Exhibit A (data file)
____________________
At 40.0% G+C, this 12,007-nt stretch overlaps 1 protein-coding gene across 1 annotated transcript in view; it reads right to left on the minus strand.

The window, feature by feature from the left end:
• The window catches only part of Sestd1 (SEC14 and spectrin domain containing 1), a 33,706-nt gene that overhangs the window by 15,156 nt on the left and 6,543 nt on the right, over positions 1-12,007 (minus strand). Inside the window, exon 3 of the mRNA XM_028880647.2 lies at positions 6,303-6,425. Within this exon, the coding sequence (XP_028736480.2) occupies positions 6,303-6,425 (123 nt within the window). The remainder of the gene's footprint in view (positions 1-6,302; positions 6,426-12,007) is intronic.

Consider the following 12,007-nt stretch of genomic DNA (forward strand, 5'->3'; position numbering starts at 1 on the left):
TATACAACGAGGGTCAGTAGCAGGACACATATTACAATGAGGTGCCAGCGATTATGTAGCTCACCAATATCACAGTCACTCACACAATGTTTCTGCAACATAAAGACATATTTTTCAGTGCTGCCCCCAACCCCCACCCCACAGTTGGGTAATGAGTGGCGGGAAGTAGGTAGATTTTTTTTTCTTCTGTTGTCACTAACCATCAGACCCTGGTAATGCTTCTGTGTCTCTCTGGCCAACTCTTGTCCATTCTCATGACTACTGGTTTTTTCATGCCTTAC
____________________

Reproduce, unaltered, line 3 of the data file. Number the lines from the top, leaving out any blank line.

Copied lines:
• The window catches only part of Sestd1 (SEC14 and spectrin domain containing 1), a 33,706-nt gene that overhangs the window by 15,156 nt on the left and 6,543 nt on the right, over positions 1-12,007 (minus strand). Inside the window, exon 3 of the mRNA XM_028880647.2 lies at positions 6,303-6,425. Within this exon, the coding sequence (XP_028736480.2) occupies positions 6,303-6,425 (123 nt within the window). The remainder of the gene's footprint in view (positions 1-6,302; positions 6,426-12,007) is intronic.